# "Explain-like-I'm-five" Java Solution in O(n)

• I'm sure somewhere can be simplified so it'd be nice if anyone can let me know. The pattern was that:

say n = 4, you have {1, 2, 3, 4}

If you were to list out all the permutations you have

1 + (permutations of 2, 3, 4)

2 + (permutations of 1, 3, 4)

3 + (permutations of 1, 2, 4)

4 + (permutations of 1, 2, 3)

We know how to calculate the number of permutations of n numbers... n! So each of those with permutations of 3 numbers means there are 6 possible permutations. Meaning there would be a total of 24 permutations in this particular one. So if you were to look for the (k = 14) 14th permutation, it would be in the

3 + (permutations of 1, 2, 4) subset.

To programmatically get that, you take k = 13 (subtract 1 because of things always starting at 0) and divide that by the 6 we got from the factorial, which would give you the index of the number you want. In the array {1, 2, 3, 4}, k/(n-1)! = 13/(4-1)! = 13/3! = 13/6 = 2. The array {1, 2, 3, 4} has a value of 3 at index 2. So the first number is a 3.

Then the problem repeats with less numbers.

The permutations of {1, 2, 4} would be:

1 + (permutations of 2, 4)

2 + (permutations of 1, 4)

4 + (permutations of 1, 2)

But our k is no longer the 14th, because in the previous step, we've already eliminated the 12 4-number permutations starting with 1 and 2. So you subtract 12 from k.. which gives you 1. Programmatically that would be...

k = k - (index from previous) * (n-1)! = k - 2*(n-1)! = 13 - 2*(3)! = 1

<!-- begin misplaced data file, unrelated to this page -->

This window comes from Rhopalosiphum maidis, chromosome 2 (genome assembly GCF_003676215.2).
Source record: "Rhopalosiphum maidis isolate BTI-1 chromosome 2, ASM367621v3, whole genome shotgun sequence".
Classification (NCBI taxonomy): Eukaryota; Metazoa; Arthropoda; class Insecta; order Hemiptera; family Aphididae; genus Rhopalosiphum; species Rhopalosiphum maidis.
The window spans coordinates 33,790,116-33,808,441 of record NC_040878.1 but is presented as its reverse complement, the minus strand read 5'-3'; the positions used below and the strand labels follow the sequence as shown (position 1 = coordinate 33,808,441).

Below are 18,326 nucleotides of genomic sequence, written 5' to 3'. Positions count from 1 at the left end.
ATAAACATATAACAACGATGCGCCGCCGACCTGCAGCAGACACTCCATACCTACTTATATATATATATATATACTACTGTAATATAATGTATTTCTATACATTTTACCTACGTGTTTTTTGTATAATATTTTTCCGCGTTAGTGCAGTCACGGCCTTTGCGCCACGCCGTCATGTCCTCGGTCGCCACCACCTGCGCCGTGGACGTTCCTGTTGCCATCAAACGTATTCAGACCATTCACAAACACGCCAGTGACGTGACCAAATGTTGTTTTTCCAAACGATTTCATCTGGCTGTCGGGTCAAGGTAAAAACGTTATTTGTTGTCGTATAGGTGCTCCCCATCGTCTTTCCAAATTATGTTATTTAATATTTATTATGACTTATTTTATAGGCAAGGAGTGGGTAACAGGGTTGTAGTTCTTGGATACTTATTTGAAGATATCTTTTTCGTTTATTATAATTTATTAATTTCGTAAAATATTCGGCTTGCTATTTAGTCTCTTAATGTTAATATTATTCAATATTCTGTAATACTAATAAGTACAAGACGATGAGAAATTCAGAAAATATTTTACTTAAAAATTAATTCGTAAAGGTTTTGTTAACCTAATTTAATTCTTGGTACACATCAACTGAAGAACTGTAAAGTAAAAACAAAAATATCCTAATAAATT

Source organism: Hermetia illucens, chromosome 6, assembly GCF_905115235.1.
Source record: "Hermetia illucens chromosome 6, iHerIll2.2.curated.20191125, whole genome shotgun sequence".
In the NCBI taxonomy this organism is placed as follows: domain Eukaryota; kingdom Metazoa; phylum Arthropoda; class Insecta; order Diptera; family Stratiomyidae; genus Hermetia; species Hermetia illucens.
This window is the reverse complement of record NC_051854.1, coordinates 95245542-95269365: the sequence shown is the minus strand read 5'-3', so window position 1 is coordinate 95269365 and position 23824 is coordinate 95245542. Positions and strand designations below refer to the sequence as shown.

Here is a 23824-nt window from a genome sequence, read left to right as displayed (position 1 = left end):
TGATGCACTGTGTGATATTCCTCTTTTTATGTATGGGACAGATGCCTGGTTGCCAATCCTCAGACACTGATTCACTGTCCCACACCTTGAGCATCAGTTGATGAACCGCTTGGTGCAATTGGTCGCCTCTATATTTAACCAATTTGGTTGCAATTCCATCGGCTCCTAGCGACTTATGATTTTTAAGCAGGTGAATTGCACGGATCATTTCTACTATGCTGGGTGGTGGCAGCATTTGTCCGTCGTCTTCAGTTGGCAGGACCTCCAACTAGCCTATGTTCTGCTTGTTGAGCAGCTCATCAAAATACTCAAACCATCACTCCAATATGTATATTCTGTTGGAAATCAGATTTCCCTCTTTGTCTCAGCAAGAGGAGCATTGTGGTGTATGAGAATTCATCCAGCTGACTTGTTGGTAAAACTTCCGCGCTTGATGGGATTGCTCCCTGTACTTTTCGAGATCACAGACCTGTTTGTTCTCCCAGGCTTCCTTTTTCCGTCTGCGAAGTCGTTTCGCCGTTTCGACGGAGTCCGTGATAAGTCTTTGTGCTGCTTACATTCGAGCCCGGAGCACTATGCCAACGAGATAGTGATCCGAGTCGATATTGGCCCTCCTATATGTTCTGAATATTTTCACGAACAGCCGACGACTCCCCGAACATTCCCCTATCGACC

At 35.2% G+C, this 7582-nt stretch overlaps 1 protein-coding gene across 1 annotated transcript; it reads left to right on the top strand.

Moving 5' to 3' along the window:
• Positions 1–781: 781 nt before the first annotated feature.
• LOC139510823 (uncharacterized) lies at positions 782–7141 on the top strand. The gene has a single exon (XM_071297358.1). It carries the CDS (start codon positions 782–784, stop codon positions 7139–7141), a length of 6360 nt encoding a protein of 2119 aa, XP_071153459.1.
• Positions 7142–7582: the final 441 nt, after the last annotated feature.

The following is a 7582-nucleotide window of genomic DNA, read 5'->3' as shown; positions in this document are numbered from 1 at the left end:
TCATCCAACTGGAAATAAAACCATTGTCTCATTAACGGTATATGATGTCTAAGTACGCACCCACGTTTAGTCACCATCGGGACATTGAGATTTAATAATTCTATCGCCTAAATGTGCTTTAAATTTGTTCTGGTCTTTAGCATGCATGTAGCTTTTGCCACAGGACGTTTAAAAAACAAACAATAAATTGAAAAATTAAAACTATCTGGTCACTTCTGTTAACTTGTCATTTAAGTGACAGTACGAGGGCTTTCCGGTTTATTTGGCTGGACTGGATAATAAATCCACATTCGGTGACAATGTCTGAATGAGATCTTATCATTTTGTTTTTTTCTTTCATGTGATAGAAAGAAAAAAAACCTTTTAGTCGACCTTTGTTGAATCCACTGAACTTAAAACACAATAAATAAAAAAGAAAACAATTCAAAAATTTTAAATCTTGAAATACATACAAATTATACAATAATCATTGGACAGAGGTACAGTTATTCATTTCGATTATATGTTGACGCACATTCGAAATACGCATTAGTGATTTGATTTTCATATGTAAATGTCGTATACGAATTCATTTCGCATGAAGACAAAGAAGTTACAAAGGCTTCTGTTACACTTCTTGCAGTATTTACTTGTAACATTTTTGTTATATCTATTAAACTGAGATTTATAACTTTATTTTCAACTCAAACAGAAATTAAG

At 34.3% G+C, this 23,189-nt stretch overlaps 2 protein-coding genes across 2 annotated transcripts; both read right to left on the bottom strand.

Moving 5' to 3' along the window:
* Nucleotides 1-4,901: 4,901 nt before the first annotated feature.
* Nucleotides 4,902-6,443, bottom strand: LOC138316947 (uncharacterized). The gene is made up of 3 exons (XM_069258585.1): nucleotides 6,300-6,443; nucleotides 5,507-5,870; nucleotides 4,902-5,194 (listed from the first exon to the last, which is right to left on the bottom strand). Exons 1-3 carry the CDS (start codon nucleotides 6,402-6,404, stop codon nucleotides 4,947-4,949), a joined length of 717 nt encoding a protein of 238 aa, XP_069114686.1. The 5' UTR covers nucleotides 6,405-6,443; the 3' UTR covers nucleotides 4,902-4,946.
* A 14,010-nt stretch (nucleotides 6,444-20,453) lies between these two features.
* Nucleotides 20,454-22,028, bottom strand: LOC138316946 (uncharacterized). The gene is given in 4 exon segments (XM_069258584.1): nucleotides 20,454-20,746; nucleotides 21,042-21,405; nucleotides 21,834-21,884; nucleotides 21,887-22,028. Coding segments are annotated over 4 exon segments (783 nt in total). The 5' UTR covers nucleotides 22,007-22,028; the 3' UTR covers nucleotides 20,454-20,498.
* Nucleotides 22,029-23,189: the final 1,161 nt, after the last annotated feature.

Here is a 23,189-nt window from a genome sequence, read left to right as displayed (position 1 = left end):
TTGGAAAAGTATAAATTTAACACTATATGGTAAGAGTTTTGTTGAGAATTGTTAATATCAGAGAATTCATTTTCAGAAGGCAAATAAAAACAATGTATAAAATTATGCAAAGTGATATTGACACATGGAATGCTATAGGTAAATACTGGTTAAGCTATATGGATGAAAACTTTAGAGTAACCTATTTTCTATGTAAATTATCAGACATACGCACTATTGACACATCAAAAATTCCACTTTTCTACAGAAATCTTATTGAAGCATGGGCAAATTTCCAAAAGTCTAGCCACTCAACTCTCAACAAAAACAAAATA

In this second step, permutations of 2 numbers has only 2 possibilities, meaning each of the three permutations listed above a has two possibilities, giving a total of 6. We're looking for the first one, so that would be in the 1 + (permutations of 2, 4) subset.

Meaning: index to get number from is k / (n - 2)! = 1 / (4-2)! = 1 / 2! = 0.. from {1, 2, 4}, index 0 is 1

so the numbers we have so far is 3, 1... and then repeating without explanations.

{2, 4}

k = k - (index from pervious) * (n-2)! = k - 0 * (n - 2)! = 1 - 0 = 1;

third number's index = k / (n - 3)! = 1 / (4-3)! = 1/ 1! = 1... from {2, 4}, index 1 has 4

Third number is 4

{2}

k = k - (index from pervious) * (n - 3)! = k - 1 * (4 - 3)! = 1 - 1 = 0;

third number's index = k / (n - 4)! = 0 / (4-4)! = 0/ 1 = 0... from {2}, index 0 has 2

Fourth number is 2

Giving us 3142. If you manually list out the permutations using DFS method, it would be 3142. Done! It really was all about pattern finding.

``````public class Solution {
public String getPermutation(int n, int k) {
int pos = 0;
List<Integer> numbers = new ArrayList<>();
int[] factorial = new int[n+1];
StringBuilder sb = new StringBuilder();

// create an array of factorial lookup
int sum = 1;
factorial[0] = 1;
for(int i=1; i<=n; i++){
sum *= i;
factorial[i] = sum;
}
// factorial[] = {1, 1, 2, 6, 24, ... n!}

// create a list of numbers to get indices
for(int i=1; i<=n; i++){
}
// numbers = {1, 2, 3, 4}

k--;

for(int i = 1; i <= n; i++){
int index = k/factorial[n-i];
sb.append(String.valueOf(numbers.get(index)));